- Bias against SWF combines at least two if not three biases.
- Dislike of foreigners
- Variation of the old "White Australia Policy"
- Grades of Foreigner
- Selling the Farm
- Entrepreneurship is a non-renewable resource ... and we have already used it all up.
- Cultural Cringe -- Foreigners take advantage of Australians
- Do foreigners take advantage of Australians?
Market model cumulative abnormal returns (CARs) for domestic and foreign offers
for the 51 days surrounding the announcement day for target firms.
Market model cumulative abnormal returns (CARs) for the 51 days surrounding the
announcement day for target firms partitioned by country specific.
- Political Concerns
- Lack of information about Objectives
- Lack of Accountability
- Political Risks*
- Investments in large well-known iconic firms
- National Security
- Strategic Interests
- Reversing two decades of privatisation
*Suspicion of government is good.
- What are SWF Objectives?
- Promote Economic Development
- Industry Policy
- Macro-economic Stabilisation
- Social Objectives
- That is a combination of activities that
- Governments already undertake
- Large investors already undertake
- Are SWF unaccountable?
- In their home economy SWF are subject to their domestic legal/constitutional framework
- In any foreign economy they are just as accountable as is any other large foreign investor
- Foreign government have no/few sovereign powers outside their home jurisdiction
- Any investor can be expected to act in their own best interests subject to the laws of the land
- Political Objections
- National Security and Strategic Interests
- We already have institutions whose job it is to manage national security issues
- What precisely is the concern?
- Tom Clancy's Debt of Honor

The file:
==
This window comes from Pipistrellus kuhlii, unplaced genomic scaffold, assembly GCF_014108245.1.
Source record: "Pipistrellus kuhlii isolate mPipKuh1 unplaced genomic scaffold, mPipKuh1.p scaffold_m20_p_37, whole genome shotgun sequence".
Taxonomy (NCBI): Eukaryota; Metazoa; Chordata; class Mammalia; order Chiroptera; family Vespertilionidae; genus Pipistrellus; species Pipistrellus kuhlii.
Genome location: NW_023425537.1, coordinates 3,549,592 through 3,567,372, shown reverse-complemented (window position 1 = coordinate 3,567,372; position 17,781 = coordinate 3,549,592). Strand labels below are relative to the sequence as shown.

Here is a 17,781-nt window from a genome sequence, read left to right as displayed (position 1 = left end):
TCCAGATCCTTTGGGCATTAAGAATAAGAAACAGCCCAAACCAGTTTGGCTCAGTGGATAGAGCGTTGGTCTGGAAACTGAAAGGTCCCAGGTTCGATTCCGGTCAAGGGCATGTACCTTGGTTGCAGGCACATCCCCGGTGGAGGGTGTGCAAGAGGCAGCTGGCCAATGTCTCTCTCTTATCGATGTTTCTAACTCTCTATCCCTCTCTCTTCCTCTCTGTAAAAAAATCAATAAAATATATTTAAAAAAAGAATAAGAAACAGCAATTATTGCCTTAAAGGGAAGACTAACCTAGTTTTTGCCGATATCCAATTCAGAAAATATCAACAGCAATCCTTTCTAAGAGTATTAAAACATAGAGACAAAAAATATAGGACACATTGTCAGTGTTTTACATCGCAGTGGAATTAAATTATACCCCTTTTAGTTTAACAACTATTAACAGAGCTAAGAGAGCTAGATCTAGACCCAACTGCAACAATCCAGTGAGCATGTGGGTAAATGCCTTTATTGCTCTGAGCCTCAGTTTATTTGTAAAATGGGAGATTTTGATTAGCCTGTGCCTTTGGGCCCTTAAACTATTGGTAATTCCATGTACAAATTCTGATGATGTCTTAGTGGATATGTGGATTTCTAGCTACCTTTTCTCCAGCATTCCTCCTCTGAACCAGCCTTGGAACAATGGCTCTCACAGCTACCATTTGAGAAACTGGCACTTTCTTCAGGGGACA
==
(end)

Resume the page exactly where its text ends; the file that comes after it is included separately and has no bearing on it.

- Investment in Iconic firms
- Well-known phenomenon in international investment
- Foreign investors face asymmetric information problem
- SWF probably face more political risk
- Reversal of Privatisation
- Except foreign government control rather than domestic government control
THE REAL ISSUE
- Good Corporate Governance lies at the core of concern about SWF
- Mechanisms that prevent large shareholders from expropriating the wealth of small shareholders
- SWF are simply large shareholders
- Michael Jensen identifies four mechanisms for good corporate governance
- Capital Markets
- Legal/political/regulatory System
- Product and Factor Markets
- Internal Controls
- As long as SWF obey the law of the land, they are no different from anyone else
- The problem with government is the exercise of sovereign power -- foreign governments have no sovereign power here.
DO SWF MAKE ECONOMIC OR POLITICAL DECISIONS?
- To the extent that they exist and are ultimately controlled by politicians, SWF make political decisions
- That does not matter
- All investors should act in own best interest
- Domestic legal/regulatory framework inhibits coercion and market manipulation
- Domestic government however can use force and can intervene in m arket processes